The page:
We believe that risk management and its effective use has become an essential skill for successful leaders of today and the future, to address our existential challenges to move us from dependency to capacity, from responsibility lodged in authority to responsibility shared by a community.
Now that COVID-19 has exposed the vulnerability of our establishments, we believe that this is the tipping point for Nigeria, a definitive position that necessitates preparation. No one foresaw this pandemic which is ushering in a wholescale ‘new normal’.
The ‘Muster point’, fortunately, lies in the forthcoming Leadership Risk Summit, coming up on Thursday, September 17, 2020. All issues, challenges, and styles concerning leadership and followership risks shall be laid to bare and discussed by a panel of authority from various fields of expertise.
The Nigerian Risks Summit and Awards, in this 5th edition, will take a critical look at the State of the Nation vis-à-vis the current leadership, economic, and security landscape of the country. Hence this year’s summit is themed “Leadership vs Followership Risk – Uniting A Divided People”.
The Summit will feature expert and insightful deliberations on Business, Leadership, Political and Economic Risk topics; the presentation of special achievement awards, the singular opportunity to network with influential men and women in the public and private sectors within Nigeria and internationally, and much more. Mrs Ibukunoluwa Abiodun Awosika is a Nigerian businesswoman, author, and motivational speaker. She currently serves as Chairman of First Bank of Nigeria. She will be speaking on salient issues that bothers on leadership, followership and risk implications as the chairman of the summit. Also, on the list is Prof. Karuti Kanyinga (University of Nairobi) sharing his thought on the tribal and ethnic crisis facing African States, Salihu Moh Lukeman (Director General – Progressive Governors Forum); Kola Adesina (Group Managing Director, Sahara Power Group) and Mrs Winihin Jemide (Multi-portfolio entrepreneur).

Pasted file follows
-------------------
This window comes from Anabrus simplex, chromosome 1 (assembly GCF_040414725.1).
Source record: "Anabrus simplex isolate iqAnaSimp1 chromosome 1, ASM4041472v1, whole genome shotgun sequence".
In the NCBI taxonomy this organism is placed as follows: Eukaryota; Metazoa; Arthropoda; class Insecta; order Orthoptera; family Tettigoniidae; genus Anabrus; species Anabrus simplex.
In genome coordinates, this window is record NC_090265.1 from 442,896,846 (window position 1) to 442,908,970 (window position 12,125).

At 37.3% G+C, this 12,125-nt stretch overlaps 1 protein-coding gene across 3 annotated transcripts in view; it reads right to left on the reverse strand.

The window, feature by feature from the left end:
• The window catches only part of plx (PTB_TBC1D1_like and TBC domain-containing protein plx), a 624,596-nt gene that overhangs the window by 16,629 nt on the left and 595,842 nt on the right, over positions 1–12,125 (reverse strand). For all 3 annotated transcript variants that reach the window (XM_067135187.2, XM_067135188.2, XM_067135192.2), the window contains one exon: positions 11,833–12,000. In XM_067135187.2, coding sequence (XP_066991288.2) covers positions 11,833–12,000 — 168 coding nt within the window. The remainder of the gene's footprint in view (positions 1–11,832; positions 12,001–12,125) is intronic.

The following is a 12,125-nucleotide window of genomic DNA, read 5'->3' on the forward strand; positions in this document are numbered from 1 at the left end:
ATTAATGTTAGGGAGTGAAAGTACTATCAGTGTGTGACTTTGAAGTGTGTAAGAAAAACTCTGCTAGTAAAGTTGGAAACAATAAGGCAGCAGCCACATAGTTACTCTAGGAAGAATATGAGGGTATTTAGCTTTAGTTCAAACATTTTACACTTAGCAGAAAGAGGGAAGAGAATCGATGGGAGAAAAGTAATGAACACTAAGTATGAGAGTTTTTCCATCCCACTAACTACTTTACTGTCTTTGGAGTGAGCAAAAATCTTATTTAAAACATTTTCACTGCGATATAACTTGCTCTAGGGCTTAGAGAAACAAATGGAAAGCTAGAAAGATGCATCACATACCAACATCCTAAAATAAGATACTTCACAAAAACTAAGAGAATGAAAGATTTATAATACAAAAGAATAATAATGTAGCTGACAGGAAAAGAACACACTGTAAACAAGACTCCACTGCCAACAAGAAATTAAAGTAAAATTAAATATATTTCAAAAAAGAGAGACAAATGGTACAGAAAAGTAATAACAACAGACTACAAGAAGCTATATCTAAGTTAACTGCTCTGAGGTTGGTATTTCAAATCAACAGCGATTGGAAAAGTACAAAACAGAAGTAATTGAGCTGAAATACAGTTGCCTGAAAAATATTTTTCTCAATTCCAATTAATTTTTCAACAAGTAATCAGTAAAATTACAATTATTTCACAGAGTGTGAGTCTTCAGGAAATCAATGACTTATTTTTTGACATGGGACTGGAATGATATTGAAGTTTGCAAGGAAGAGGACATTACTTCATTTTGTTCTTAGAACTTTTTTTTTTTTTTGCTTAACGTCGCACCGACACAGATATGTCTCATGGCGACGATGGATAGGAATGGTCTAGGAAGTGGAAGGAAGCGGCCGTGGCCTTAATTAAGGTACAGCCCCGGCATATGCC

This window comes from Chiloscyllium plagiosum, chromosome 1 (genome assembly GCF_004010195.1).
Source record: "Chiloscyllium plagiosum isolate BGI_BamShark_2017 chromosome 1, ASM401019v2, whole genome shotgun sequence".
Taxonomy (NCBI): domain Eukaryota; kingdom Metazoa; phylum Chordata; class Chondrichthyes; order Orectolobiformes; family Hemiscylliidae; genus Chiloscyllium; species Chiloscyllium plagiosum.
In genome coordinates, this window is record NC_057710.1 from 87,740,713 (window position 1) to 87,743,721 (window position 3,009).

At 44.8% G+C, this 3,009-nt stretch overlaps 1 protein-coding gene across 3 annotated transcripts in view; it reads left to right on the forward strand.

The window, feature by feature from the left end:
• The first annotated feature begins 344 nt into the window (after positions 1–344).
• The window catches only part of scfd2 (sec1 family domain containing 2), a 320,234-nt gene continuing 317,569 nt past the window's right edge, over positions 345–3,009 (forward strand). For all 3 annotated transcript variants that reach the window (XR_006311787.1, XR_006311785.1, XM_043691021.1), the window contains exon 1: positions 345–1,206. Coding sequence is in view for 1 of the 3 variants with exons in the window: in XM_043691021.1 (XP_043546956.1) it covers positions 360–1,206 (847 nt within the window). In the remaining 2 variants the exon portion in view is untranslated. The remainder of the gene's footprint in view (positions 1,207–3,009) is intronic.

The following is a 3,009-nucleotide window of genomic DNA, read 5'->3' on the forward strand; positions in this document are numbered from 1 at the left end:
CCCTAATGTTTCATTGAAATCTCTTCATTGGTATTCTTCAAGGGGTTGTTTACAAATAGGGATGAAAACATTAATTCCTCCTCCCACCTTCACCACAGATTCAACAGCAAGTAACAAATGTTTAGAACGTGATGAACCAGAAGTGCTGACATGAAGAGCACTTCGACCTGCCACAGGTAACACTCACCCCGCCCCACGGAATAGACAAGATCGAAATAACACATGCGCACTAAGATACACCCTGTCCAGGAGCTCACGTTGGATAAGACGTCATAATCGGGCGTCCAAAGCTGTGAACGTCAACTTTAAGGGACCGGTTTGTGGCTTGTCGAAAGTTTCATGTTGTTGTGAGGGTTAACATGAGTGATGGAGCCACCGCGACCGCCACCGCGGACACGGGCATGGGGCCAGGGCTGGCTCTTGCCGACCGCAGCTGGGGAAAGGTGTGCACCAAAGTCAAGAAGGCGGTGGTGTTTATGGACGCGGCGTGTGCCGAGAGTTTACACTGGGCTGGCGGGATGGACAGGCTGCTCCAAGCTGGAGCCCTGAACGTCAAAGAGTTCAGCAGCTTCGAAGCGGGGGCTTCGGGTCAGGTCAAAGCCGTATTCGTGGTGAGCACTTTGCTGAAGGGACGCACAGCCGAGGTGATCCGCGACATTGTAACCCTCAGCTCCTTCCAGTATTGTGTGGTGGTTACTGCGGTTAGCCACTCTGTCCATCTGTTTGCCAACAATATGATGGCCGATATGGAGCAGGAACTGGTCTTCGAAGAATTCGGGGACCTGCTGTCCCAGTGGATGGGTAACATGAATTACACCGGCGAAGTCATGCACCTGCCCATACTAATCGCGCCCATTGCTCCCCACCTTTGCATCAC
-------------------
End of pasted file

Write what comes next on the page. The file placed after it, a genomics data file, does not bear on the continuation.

The Summit shall also feature a handful of social media influencers and media practitioners who shall engage the speakers on political and social issues bordering on national unity.
With the current interruption ushering in the New Normal as caused by the COVID-19 pandemic, Conrad Clark Nig Ltd and the Nigerian Risk Awards presents a great opportunity to motivate professionals, organisations and our Nation to explore the evolution or perhaps devolution of managing risks, bringing together the best of breed that gives us an opportunity to learn how to solve or adapt to these challenges.
Adenusi is the MD/CEO, Conrad Clark Nigeria Limited and Founder, Nigerian Risk and Leadership Summit